Since I'm only "working" Thursday this week, actually cleaning out my desk, we extended our stay here through Wednesday.  It sure is nice being in our future full time home, we enjoy it so much.  Poor Marti still has to go to work yet, but the campground is close to her office too.

Who knows, if the bug hits us to stay longer, we might just do that, we need the practice. 

Thanks to you all for your encouraging comments and emails, that means the world to us. 

The air card is so slow tonight so no pictures, just pretend there are some there. ;c)

Thursday, July 14, 2011

Uh-Oh. Plan B

Well, the old homestead (completely refurbished, mind you) had been on the market a whole month now.We've had two realtors with clients come through during that time with not even a nibble.

We've been pushing our realtors, who have suddenly become very defensive lately.  They recommended the asking price we set, based on their experience and similar homes that have listed and sold in the area.  We're actually quite a bit under those other home's prices.

Now the realtors wants us to drop the price a considerable amount citing the "problems" with our house, meaning we don't have a finished basement.  Funny, it wasn't a problem when they originally listed the house.  To make us laugh even more, we have the standard 6 foot high plank wood fence on both sides of the house, which meets up with the same type of fence that both neighbors on either side have.  The realtors told us to replace our fence (there is nothing wrong with it) and get the neighbors to replace theirs!  Huh?

The handwriting on the wall (or in Coast Guard vernacular, the stenciling on the bulkhead) is looking like we're in for a very long haul.  That means with my 1 September retirement, my income is reduced by 50% .  More than enough to live comfortably on the road, but a wee bit short when there still is a mortgage to pay.

Ergo, I need to get a...job by October.  Yesterday I spent most of the day applying for jobs at five different companies, all in the security field.  No, I'm not going to be a mall cop (yet).

So we're covering the bases and by October, we'll pull the house off the market and wait until spring.  The contract with the realtors runs out the end of December and you can be sure we'll list with someone else.

However, we're in good standing, we have our Journey already and we'll make the most of every weekend we can get away with it.  We're also going to do a nice mid September trip to Branson, MO with my dad and Marti's sister.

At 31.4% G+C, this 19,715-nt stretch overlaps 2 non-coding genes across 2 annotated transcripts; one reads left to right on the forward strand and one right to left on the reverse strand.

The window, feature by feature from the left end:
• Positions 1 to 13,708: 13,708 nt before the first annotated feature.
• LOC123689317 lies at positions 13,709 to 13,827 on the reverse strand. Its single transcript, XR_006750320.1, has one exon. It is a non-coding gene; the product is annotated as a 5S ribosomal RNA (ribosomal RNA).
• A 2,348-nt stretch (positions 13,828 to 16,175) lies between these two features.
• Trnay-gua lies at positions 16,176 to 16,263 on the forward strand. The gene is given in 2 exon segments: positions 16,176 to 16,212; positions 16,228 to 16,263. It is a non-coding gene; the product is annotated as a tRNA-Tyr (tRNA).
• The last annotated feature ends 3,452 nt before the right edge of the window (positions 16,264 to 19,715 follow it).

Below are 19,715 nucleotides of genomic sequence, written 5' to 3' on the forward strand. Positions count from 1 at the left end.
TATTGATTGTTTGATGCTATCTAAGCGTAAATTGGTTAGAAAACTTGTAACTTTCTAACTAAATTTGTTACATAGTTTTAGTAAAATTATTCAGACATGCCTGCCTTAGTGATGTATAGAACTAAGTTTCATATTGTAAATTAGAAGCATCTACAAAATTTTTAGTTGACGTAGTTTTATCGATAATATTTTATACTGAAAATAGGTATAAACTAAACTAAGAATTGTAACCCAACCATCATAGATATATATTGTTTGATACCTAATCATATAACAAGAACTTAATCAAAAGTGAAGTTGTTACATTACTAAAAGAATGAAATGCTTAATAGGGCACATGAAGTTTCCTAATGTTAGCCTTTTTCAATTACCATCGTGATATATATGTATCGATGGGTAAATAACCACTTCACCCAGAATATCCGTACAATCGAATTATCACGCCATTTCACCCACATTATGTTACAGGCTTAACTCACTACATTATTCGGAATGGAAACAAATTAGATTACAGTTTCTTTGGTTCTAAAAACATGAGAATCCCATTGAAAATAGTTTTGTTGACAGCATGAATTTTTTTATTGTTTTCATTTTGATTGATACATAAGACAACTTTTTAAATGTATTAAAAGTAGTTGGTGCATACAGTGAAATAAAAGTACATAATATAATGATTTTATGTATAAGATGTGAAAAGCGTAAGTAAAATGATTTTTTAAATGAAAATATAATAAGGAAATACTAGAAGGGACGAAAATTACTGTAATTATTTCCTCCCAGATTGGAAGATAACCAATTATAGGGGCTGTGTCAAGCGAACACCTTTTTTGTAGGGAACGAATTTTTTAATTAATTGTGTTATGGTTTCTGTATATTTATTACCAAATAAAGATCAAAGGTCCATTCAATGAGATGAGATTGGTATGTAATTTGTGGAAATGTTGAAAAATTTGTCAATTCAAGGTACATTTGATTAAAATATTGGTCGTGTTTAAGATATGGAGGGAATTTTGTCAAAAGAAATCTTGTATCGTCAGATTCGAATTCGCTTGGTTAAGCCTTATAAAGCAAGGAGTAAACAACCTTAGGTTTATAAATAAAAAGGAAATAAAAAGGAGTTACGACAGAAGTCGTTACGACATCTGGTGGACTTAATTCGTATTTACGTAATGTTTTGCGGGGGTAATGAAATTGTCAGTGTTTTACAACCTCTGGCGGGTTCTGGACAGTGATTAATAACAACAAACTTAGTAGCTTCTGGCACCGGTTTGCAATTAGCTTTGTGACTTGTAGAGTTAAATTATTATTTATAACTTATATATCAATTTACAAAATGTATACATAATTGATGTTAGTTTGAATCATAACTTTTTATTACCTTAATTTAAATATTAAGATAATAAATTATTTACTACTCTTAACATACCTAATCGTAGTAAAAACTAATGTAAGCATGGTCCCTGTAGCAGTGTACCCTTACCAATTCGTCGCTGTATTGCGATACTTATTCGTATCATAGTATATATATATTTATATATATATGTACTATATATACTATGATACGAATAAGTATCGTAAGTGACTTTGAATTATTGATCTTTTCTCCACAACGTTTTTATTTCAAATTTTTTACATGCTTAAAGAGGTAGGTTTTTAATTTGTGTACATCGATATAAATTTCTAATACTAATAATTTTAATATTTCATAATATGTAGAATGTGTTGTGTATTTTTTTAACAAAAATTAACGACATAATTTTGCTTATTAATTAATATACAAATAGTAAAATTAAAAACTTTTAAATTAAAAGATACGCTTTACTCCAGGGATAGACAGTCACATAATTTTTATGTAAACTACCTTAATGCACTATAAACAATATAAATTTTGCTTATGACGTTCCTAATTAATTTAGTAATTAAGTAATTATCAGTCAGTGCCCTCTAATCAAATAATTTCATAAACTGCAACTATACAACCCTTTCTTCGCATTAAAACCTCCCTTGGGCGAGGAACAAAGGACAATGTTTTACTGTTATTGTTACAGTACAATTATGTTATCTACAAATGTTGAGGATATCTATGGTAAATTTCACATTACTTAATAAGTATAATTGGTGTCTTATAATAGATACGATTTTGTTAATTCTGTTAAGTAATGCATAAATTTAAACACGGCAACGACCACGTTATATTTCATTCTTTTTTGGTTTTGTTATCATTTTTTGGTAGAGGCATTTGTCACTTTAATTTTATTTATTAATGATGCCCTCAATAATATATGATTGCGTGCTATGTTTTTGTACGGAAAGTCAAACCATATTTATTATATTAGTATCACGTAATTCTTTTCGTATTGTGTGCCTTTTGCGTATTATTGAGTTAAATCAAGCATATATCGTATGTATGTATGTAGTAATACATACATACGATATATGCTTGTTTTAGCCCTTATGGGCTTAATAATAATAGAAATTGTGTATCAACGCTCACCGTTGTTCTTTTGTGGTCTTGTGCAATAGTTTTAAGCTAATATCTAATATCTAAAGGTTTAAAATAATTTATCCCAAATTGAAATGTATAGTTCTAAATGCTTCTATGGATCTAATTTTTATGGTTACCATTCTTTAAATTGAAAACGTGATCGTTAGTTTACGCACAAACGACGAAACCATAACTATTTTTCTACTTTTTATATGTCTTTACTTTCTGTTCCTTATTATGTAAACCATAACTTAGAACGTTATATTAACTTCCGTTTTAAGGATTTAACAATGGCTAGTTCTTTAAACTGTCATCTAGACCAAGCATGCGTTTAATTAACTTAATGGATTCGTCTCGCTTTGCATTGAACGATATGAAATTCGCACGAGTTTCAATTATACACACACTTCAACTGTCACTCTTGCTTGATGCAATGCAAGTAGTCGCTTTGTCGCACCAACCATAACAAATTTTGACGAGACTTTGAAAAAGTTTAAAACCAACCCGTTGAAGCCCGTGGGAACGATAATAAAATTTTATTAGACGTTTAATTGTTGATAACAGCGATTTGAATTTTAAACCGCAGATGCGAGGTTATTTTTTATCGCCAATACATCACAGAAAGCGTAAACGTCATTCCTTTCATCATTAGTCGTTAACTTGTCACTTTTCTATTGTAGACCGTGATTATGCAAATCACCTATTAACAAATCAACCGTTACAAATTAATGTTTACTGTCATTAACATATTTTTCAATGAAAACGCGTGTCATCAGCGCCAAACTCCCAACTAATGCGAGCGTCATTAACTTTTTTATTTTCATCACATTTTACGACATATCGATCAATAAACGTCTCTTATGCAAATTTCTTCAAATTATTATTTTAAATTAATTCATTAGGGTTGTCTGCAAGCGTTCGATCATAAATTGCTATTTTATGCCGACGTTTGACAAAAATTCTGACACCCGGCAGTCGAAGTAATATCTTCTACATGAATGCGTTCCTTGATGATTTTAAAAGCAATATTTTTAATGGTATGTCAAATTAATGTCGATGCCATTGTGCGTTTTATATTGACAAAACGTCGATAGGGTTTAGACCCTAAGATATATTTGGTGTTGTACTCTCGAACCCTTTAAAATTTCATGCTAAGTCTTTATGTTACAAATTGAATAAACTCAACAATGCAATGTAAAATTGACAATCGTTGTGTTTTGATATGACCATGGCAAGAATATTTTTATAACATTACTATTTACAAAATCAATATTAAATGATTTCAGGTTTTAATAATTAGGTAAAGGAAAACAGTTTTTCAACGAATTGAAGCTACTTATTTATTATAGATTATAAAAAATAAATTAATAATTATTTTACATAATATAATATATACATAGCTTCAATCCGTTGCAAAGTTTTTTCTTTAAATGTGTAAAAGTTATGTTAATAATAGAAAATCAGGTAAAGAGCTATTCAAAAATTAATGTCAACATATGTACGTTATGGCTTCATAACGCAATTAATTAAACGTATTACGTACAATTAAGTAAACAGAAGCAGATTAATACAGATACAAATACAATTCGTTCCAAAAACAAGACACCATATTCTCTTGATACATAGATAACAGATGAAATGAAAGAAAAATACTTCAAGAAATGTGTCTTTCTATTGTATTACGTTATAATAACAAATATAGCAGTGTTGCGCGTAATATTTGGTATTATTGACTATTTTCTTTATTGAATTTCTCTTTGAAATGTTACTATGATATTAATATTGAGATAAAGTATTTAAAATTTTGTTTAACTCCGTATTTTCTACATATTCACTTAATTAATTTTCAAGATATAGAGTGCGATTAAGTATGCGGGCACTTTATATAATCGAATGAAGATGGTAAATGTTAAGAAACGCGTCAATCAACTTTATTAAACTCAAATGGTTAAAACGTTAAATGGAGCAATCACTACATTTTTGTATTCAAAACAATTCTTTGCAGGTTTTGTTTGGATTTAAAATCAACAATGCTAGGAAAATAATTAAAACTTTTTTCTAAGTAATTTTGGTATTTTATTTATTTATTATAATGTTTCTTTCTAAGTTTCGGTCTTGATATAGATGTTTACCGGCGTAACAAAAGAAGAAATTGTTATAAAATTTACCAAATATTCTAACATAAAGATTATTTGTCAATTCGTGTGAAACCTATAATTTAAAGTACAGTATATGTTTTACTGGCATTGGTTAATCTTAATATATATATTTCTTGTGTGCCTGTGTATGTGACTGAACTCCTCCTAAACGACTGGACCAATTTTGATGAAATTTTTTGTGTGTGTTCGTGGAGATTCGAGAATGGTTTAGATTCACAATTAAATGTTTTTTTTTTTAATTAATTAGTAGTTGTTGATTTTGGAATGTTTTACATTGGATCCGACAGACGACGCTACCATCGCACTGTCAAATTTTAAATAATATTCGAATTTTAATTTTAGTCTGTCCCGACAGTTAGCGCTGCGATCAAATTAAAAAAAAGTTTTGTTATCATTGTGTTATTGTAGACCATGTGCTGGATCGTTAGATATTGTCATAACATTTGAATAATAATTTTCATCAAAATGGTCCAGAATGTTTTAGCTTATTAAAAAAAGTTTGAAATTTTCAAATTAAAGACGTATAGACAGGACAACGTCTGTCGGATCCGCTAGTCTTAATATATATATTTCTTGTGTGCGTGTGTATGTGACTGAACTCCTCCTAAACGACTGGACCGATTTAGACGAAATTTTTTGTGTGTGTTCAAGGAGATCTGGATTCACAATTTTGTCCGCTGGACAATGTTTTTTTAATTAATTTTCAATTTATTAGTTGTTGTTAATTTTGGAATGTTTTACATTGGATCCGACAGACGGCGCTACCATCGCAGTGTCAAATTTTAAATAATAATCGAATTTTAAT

We're thankful for everything we have, we're looking at the glass as half full and ready to do whatever it takes. 

We appreciate all your encouraging comments, emails and suggestions, they help us keep our eyes on the prize.

Thanks for visiting and feel free to leave a comment.

Monday, July 11, 2011

The Letter

Sometimes your past comes back to haunt you.  Other times the past can bring back precious memories.

Flash back to March 1988.  I was a young Second Class Machinery Technician stationed aboard the Coast Guard cutter Point Francis, an 82 foot long patrol boat homeported in Sandy Hook, NJ (just outside of New York harbor).  The cutter had a crew of 10 men.  I was one of the four engineers on board.  Looking back, it was one of the best jobs I've ever had, either in or out of the Coast Guard.

Sadly, like much of the Coast Guard's fleet, the Point Francis was already more than 20 years old when I reported aboard and it took a lot of work to keep her running.  Most of the maintenance and repairs the four of us were able to do.  But at times, the repairs needed were beyond what we had the resources to do.

The Point Francis was used to patrol the seas from New Jersey up to Maine for drug smuggling, fisheries enforcement and search and rescue.  It was a hard life, and the seas off New England in the winter can strain a cutter (and crew) to the very edge of their abilities.  Lets just say that 30 foot high waves are, well, impressive.

Because of the heavy use and abuse, we had a major casualty, one of the Point Francis' two built in 2500 gallon fuel tanks developed a crack from 20 years of twisting and slamming.  It started leaking fuel into the bilges.

It was something that we could not fix ourselves so we had to head to the major Coast Guard base on Governors Island, right in New York Harbor, where there were major facilities to help us repair the cracked fuel tank.

Picture this, 2000 plus gallons of fuel had to be removed, then we had to flush the tank, then open the access hatches and after ensuring there was enough oxygen in there, we had to go in and scrub the tank to pristine condition.  Long, hard, time consuming work.  It had to be spotless so the crack area could be cut out and new steel could be welded in.  After about a week at Governors Island, the welding had yet to be done.  I was tired, homesick and looking forward to going home to Sandy Hook for the weekend in a van the skipper rented for the crew and see Marti and the kids.  I had time after working hours to sit down and write a letter to Marti.